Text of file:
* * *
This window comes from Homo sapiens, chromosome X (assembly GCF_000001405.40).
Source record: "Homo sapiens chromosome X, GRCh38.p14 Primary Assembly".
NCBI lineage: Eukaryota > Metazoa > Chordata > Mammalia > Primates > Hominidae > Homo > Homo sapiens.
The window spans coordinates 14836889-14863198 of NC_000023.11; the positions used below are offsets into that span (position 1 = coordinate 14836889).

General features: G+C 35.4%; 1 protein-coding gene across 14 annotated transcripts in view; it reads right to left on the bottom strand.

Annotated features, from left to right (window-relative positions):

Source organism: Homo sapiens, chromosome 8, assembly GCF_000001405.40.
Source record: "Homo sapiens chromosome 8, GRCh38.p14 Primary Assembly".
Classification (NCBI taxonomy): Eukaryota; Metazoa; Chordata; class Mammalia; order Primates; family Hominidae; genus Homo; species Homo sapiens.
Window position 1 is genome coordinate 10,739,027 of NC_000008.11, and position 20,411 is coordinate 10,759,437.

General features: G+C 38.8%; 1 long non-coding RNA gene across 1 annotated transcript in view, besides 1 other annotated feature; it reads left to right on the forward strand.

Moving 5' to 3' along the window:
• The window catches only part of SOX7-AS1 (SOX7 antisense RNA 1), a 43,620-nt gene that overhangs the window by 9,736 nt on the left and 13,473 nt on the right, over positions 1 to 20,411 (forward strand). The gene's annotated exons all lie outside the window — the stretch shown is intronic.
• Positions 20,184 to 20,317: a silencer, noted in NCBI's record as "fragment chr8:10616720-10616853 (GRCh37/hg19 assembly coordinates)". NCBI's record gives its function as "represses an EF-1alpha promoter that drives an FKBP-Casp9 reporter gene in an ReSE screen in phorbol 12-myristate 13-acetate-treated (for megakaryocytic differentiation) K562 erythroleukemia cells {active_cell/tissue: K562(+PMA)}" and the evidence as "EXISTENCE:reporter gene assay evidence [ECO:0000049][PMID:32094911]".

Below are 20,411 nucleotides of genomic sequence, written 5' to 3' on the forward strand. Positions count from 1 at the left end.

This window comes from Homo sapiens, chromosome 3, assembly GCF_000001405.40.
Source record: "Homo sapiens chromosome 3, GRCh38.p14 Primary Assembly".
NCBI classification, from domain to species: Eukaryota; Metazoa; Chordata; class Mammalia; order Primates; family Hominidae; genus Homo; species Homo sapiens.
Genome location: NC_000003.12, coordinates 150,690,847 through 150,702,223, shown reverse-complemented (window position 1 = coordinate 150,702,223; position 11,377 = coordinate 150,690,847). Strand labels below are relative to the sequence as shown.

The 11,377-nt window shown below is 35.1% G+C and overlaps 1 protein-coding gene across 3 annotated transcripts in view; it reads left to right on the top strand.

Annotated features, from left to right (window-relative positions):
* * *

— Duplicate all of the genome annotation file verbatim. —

This window comes from Homo sapiens, chromosome X (assembly GCF_000001405.40).
Source record: "Homo sapiens chromosome X, GRCh38.p14 Primary Assembly".
NCBI lineage: Eukaryota > Metazoa > Chordata > Mammalia > Primates > Hominidae > Homo > Homo sapiens.
The window spans coordinates 14836889-14863198 of NC_000023.11; the positions used below are offsets into that span (position 1 = coordinate 14836889).

General features: G+C 35.4%; 1 protein-coding gene across 14 annotated transcripts in view; it reads right to left on the bottom strand.

Annotated features, from left to right (window-relative positions):

Source organism: Homo sapiens, chromosome 8, assembly GCF_000001405.40.
Source record: "Homo sapiens chromosome 8, GRCh38.p14 Primary Assembly".
Classification (NCBI taxonomy): Eukaryota; Metazoa; Chordata; class Mammalia; order Primates; family Hominidae; genus Homo; species Homo sapiens.
Window position 1 is genome coordinate 10,739,027 of NC_000008.11, and position 20,411 is coordinate 10,759,437.

General features: G+C 38.8%; 1 long non-coding RNA gene across 1 annotated transcript in view, besides 1 other annotated feature; it reads left to right on the forward strand.

Moving 5' to 3' along the window:
• The window catches only part of SOX7-AS1 (SOX7 antisense RNA 1), a 43,620-nt gene that overhangs the window by 9,736 nt on the left and 13,473 nt on the right, over positions 1 to 20,411 (forward strand). The gene's annotated exons all lie outside the window — the stretch shown is intronic.
• Positions 20,184 to 20,317: a silencer, noted in NCBI's record as "fragment chr8:10616720-10616853 (GRCh37/hg19 assembly coordinates)". NCBI's record gives its function as "represses an EF-1alpha promoter that drives an FKBP-Casp9 reporter gene in an ReSE screen in phorbol 12-myristate 13-acetate-treated (for megakaryocytic differentiation) K562 erythroleukemia cells {active_cell/tissue: K562(+PMA)}" and the evidence as "EXISTENCE:reporter gene assay evidence [ECO:0000049][PMID:32094911]".

Below are 20,411 nucleotides of genomic sequence, written 5' to 3' on the forward strand. Positions count from 1 at the left end.

This window comes from Homo sapiens, chromosome 3, assembly GCF_000001405.40.
Source record: "Homo sapiens chromosome 3, GRCh38.p14 Primary Assembly".
NCBI classification, from domain to species: Eukaryota; Metazoa; Chordata; class Mammalia; order Primates; family Hominidae; genus Homo; species Homo sapiens.
Genome location: NC_000003.12, coordinates 150,690,847 through 150,702,223, shown reverse-complemented (window position 1 = coordinate 150,702,223; position 11,377 = coordinate 150,690,847). Strand labels below are relative to the sequence as shown.

The 11,377-nt window shown below is 35.1% G+C and overlaps 1 protein-coding gene across 3 annotated transcripts in view; it reads left to right on the top strand.

Annotated features, from left to right (window-relative positions):